Tangencya investigates African modernity in Durban

January 2005 -

The artistic project Tangencya wants to look at the importance of African modernity. To do this, it installed works by ten artists in the South African port of Durban at the end of December 2004. For example, the Mozambican artist Fernando Mabota built a taxi made out of recycled materials and set it up at a taxi rank. Greg Streak took as his starting point the environmental pollution of Wentworth, whereas Fiona Kirkwood made AIDS the issue raised by her installation Survival.

 The name Tangencya is actually a fusion of the English word ‘tangency’ and the Portuguese acronym ‘tangencia’. Literally, the word refers to the point of contact between two objects. 'This project looks at the point of contact between two bodies, where conversation and change take place', says Jamine Zagel of Create Africa South, the project’s organiser. The 'conversations' take place in various Durban neighbourhoods.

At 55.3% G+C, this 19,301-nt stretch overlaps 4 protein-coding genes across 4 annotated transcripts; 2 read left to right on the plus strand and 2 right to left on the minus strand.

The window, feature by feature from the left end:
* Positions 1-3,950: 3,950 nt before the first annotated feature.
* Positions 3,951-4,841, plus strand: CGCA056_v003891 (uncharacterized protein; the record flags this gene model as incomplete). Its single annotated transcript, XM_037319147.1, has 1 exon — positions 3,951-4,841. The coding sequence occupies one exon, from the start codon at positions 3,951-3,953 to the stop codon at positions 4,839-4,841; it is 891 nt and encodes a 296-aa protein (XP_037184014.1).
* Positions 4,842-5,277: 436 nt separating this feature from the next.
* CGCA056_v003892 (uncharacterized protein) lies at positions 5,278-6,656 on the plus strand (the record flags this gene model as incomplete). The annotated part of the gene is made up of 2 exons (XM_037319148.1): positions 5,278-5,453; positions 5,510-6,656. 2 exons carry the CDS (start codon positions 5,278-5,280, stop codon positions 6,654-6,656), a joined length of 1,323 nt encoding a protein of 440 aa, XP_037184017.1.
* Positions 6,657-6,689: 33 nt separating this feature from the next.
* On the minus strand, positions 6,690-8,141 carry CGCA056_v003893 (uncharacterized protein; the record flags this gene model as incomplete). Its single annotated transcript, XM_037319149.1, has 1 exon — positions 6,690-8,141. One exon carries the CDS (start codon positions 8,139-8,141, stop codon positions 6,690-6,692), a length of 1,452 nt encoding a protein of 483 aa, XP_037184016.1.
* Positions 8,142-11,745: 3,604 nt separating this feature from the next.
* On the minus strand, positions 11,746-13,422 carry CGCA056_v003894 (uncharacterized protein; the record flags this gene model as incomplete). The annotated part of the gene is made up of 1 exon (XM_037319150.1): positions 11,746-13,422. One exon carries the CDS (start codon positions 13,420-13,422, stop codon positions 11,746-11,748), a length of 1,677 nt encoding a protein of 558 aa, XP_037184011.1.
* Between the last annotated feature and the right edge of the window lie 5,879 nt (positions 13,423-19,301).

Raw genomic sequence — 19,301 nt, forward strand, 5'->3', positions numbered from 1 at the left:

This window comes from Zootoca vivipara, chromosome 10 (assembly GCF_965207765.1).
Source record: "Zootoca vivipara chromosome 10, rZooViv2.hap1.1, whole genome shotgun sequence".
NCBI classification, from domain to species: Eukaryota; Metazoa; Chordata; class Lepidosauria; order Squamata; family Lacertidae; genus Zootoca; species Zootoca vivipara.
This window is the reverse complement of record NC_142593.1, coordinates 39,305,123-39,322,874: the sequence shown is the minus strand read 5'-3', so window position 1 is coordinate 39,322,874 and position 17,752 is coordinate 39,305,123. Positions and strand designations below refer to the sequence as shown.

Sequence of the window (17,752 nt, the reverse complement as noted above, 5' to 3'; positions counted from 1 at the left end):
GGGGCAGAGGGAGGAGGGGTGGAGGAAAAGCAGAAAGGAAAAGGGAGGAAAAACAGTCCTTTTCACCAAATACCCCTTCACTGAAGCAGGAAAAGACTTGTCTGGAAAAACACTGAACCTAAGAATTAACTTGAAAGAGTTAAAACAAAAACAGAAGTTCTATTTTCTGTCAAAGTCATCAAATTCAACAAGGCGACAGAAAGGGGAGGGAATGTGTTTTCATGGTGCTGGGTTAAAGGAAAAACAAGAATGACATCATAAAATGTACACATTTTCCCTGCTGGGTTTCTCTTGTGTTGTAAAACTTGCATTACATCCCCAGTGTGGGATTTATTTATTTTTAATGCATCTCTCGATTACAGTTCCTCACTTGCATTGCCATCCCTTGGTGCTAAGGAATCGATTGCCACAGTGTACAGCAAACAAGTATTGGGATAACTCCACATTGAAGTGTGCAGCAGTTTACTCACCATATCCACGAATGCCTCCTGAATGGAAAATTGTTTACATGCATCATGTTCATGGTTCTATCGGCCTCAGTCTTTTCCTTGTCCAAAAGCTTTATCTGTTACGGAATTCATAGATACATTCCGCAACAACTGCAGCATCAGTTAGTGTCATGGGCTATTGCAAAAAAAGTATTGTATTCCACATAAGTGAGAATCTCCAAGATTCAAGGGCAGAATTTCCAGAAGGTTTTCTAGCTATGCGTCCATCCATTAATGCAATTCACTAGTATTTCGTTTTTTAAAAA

The original idea for Tangencya came from artists Miguel Petchkovsky and Adries Botha, when they were working as curators for the Dakar Bienniale and discussing artistic representation at Bienniales. 'The way in which the curatorship defines African representation is no longer determined by the material, social and cultural reality in Africa', says Jamine Zagel.

Tangencya, which receives support from the Doen Foundation, aims to become a long-term project. 'It has a dynamic concept. After this initial phase, we will investigate possible partnerships,' says Jamine Zagel. ‘In any case, we hope that by 2006 most countries in Southern Africa will be involved in the project: countries that share the same social, economic and cultural context.'